The Massachusetts Slave Trade.

From New England Magazine

The Massachusetts Slave Trade.

By Lilian Brandt.1

      In the first draft of the Declaration of Independence the prevailing antislavery sentiment found expression in a clause which denounced George III as the real promoter of slavery and the slave trade in America: "He has waged cruel war against human nature itself, violating its most sacred rights of life and liberty in the persons of a distant people who never offended him, captivating and carrying them into slavery in another hemisphere, or to incur miserable death in their transportation thither. This piratical warfare, the opprobrium of INFIDEL powers, is the warfare of the CHRISTIAN king of Great Britain. Determined to keep open a market where MEN should be bought and sold, he has prostituted his negative for suppressing every legislative attempt to prohibit or to restrain this execrable commerce."2 This clause was struck out, Jefferson says,3 "in complaisance to South Carolina and Georgia, who had never attempted to restrain the importation of slaves, and who, on the contrary, still wished to continue it. Our northern brethren also," he adds, "felt a little tender under these censures; for though their people had very few slaves themselves, yet they had been pretty considerable carriers of them to others." This stigma on New England has been deepened rather than effaced by modern research. Rhode Island's slave trade has been thoroughly investigated, but the extent to which Massachusetts was implicated has never been made clear. The favorite theme for students of Massachusetts's relation to slavery has been the growth of the sentiment against slaveholding and the early abolition of it within the state. When her connection with the slave trade has been considered, the tendency has been to limit the inquiry to the number of negroes brought into Massachusetts and the successive efforts to prohibit their importation. This is only a small part of the subject; the negroes imported into the colony by no means measure the part played in the trade by Massachusetts citizens, capital and shipping.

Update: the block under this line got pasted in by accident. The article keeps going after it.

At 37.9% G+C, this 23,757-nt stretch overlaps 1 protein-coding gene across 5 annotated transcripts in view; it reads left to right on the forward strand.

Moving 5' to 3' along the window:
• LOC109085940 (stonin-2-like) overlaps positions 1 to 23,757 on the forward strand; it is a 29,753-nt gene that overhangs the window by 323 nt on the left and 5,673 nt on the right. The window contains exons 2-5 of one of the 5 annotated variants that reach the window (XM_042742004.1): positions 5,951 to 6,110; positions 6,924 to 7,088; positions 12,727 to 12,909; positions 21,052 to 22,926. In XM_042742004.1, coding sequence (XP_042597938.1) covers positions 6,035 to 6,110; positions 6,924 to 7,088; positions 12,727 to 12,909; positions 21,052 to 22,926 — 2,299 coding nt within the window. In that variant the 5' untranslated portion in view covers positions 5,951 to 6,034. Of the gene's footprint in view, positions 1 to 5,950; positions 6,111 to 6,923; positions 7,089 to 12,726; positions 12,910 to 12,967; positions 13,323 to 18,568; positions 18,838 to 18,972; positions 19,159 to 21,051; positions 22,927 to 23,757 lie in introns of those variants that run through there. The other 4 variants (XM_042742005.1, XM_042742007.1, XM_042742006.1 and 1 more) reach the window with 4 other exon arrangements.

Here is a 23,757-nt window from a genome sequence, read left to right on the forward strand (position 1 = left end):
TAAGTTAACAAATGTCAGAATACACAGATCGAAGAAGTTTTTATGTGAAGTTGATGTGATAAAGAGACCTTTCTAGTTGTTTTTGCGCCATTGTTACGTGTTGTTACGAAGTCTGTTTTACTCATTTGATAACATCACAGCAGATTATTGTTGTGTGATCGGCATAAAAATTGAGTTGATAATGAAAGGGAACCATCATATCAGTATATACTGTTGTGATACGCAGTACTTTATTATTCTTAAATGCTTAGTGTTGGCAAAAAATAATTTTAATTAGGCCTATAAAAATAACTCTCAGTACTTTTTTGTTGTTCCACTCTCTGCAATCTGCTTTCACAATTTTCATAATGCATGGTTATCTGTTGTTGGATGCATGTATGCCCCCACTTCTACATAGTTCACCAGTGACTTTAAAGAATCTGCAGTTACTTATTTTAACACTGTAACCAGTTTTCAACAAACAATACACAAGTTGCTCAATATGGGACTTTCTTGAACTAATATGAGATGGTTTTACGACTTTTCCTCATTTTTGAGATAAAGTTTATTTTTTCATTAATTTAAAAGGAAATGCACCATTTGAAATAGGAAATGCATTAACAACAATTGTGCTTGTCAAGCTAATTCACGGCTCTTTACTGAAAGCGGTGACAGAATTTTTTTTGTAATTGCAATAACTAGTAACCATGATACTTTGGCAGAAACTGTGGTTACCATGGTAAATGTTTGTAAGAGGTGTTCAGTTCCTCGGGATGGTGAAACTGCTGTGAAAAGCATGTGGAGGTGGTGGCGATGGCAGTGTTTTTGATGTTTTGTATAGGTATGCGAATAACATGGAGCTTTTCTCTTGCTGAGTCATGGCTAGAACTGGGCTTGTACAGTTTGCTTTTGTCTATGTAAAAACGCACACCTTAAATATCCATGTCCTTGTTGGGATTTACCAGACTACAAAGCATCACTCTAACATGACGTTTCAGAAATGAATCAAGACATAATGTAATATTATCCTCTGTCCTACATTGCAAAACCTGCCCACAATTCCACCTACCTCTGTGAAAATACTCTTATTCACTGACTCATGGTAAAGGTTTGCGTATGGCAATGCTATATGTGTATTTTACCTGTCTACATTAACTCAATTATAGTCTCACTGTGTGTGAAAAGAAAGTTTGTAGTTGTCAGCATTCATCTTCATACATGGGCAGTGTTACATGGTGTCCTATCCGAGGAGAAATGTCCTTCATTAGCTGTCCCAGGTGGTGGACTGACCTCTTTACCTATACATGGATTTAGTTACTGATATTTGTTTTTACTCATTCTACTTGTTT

There were comparatively few slaves owned in Massachusetts. The prevailing system of small farms, the characteristic industries, and the climate, all operated to make free white labor the preferred form. In the Southern colonies and the West Indies, on the other hand, a great demand for slaves was created by the large tobacco and sugar plantations. As the people of Massachusetts were from an early date "the carriers for all the colonies of North America and the West Indies"4 it came in their way to supply an increasingly large part of this demand. It is possible that the slight attention usually accorded to this less obvious but more important part of the subject may be due in some small degree to the character of the facts, which are by no means gratifying to the New England historian; but the chief responsibility for the neglect rests with the difficulty of getting exact information, as few of the negroes were brought to New England ports. Thomas Pemberton, an antiquary of high repute, wrote in

1 This essay, by a student of Wellesley college, received the first prize from the Massachusetts Society of colonial Dames, in the last annual competition upon subjects in American history, open to the students of the various women's colleges in Massachusetts.
2 Jefferson, Writings. I, 34.
3 Ibid., I, 28.
4 Burke, Account of the European Settlements in America, p. 172

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